7th Circuit ruling will force registered sex offenders from homes
By Larry . . . NARSOL is disappointed to report that the United States Court of Appeals for the Seventh Circuit issued a decision affirming a lower court’s decision that will permit the Chicago Police to retroactively evict registered citizens from their homes to comply with the state’s residency restrictions. In Vasquez v. Foxx, 17-1061 (7th Cir. 2018) two registered citizens will now be required to comply with the state’s residency restriction because Illinois law provides that “a child sex offender may not knowingly live within 500 feet of a school, playground, or child-care center.” See 720 ILCS 5/11-9.3(b)(5) (b)(10).
The issue underlying the challenge was a 2008 amendment that prohibits child sex offenders from knowingly residing within 500 feet of a “day care home” or “group day care home.” (Act of Aug. 14, 2008, Pub. Act No. 95-821, 2008 Ill. Laws 1383) The lawsuit alleged that: (1) the 2008 amendment to the residency statute imposes retroactive punishment in violation of the Ex Post Facto Clause; (2) application of the amended statute to them amounted to an unconstitutional taking of their property in violation of the Fifth Amendment’s Takings Clause; and (3) they asserted two due-process claims, one procedural and one substantive: they complained that the statute is enforced without a hearing for an individualized risk assessment and is not rationally related to a legitimate state interest.
The Seventh Circuit affirmed the trial court’s rejection of the lawsuit on the pleadings. The amended statute is neither impermissibly retroactive nor punitive. The Takings Clause claim was unexhausted in the state courts and the amendment was adopted before they acquired their homes, so it did not alter their property-rights expectations. The procedural found that the due process claim fails because there is no right to a hearing to establish a fact irrelevant to the statute. And the Appeals Court concluded by finding that the law “easily satisfies rational-basis review.”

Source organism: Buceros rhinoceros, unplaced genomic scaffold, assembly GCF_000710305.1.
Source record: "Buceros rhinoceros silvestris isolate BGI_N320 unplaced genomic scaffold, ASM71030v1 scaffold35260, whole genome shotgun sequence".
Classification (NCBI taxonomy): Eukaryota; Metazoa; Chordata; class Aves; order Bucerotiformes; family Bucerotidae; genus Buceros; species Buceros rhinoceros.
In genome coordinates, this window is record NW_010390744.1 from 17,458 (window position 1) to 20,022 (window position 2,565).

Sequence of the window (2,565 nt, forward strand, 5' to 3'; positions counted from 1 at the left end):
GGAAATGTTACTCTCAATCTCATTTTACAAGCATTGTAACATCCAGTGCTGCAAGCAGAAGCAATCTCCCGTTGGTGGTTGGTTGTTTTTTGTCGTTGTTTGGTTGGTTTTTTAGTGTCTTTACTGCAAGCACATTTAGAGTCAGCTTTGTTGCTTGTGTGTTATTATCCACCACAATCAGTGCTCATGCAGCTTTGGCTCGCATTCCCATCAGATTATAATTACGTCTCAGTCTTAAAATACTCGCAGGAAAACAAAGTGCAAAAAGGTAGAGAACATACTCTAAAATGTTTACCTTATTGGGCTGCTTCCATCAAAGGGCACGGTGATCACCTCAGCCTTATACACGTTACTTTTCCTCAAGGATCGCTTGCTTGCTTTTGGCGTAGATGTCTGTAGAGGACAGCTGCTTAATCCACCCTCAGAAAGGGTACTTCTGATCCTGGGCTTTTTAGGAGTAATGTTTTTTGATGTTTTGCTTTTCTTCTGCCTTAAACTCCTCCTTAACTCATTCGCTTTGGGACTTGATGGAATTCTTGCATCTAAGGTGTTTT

Keep in mind that the “rational basis test” does not require that the government prove that the law achieves the stated purpose. Rather, to pass rational basis review, the challenged law must be rationally related to a legitimate government interest. Rational basis is the most lenient form of judicial review, as both strict scrutiny and intermediate scrutiny are considered more stringent. Rational basis review is generally used in cases where no fundamental rights or suspect classifications are at issue. The phrase “rational basis” was first described in U.S. v. Carolene Products (1938). In order for a statute or ordinance to pass rational basis review: (1) the statute or ordinance must have a legitimate state interest; and (2) there must be a rational connection between the statute’s/ordinance’s means and goals.
The attorneys have not yet decided if they will seek review of the Seventh Circuit’s decision by the United States Supreme Court.